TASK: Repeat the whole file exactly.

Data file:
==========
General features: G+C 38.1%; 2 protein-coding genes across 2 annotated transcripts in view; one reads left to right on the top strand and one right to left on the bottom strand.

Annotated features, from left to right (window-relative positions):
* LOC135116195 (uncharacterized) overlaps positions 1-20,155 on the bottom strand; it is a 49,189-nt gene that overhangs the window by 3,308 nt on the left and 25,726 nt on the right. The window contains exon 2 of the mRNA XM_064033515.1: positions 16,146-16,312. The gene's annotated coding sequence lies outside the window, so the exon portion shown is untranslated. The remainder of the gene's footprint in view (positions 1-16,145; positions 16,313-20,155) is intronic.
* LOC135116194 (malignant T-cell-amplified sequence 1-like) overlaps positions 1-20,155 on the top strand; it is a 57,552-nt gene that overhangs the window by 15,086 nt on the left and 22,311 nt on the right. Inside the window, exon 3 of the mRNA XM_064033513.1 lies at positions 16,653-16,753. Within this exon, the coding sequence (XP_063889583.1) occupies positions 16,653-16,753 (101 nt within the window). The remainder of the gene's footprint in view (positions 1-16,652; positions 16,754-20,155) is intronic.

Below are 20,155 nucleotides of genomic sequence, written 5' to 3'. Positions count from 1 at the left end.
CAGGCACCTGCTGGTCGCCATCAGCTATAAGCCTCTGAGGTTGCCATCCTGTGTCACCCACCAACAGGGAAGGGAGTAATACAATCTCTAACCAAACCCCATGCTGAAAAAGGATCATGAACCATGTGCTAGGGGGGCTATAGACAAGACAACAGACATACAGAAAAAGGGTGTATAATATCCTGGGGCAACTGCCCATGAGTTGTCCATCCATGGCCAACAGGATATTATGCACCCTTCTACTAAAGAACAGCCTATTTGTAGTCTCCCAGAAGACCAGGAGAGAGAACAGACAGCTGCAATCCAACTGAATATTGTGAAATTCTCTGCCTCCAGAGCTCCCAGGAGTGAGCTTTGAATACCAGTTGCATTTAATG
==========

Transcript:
General features: G+C 38.1%; 2 protein-coding genes across 2 annotated transcripts in view; one reads left to right on the top strand and one right to left on the bottom strand.

Annotated features, from left to right (window-relative positions):
* LOC135116195 (uncharacterized) overlaps positions 1-20,155 on the bottom strand; it is a 49,189-nt gene that overhangs the window by 3,308 nt on the left and 25,726 nt on the right. The window contains exon 2 of the mRNA XM_064033515.1: positions 16,146-16,312. The gene's annotated coding sequence lies outside the window, so the exon portion shown is untranslated. The remainder of the gene's footprint in view (positions 1-16,145; positions 16,313-20,155) is intronic.
* LOC135116194 (malignant T-cell-amplified sequence 1-like) overlaps positions 1-20,155 on the top strand; it is a 57,552-nt gene that overhangs the window by 15,086 nt on the left and 22,311 nt on the right. Inside the window, exon 3 of the mRNA XM_064033513.1 lies at positions 16,653-16,753. Within this exon, the coding sequence (XP_063889583.1) occupies positions 16,653-16,753 (101 nt within the window). The remainder of the gene's footprint in view (positions 1-16,652; positions 16,754-20,155) is intronic.

Below are 20,155 nucleotides of genomic sequence, written 5' to 3'. Positions count from 1 at the left end.
CAGGCACCTGCTGGTCGCCATCAGCTATAAGCCTCTGAGGTTGCCATCCTGTGTCACCCACCAACAGGGAAGGGAGTAATACAATCTCTAACCAAACCCCATGCTGAAAAAGGATCATGAACCATGTGCTAGGGGGGCTATAGACAAGACAACAGACATACAGAAAAAGGGTGTATAATATCCTGGGGCAACTGCCCATGAGTTGTCCATCCATGGCCAACAGGATATTATGCACCCTTCTACTAAAGAACAGCCTATTTGTAGTCTCCCAGAAGACCAGGAGAGAGAACAGACAGCTGCAATCCAACTGAATATTGTGAAATTCTCTGCCTCCAGAGCTCCCAGGAGTGAGCTTTGAATACCAGTTGCATTTAATG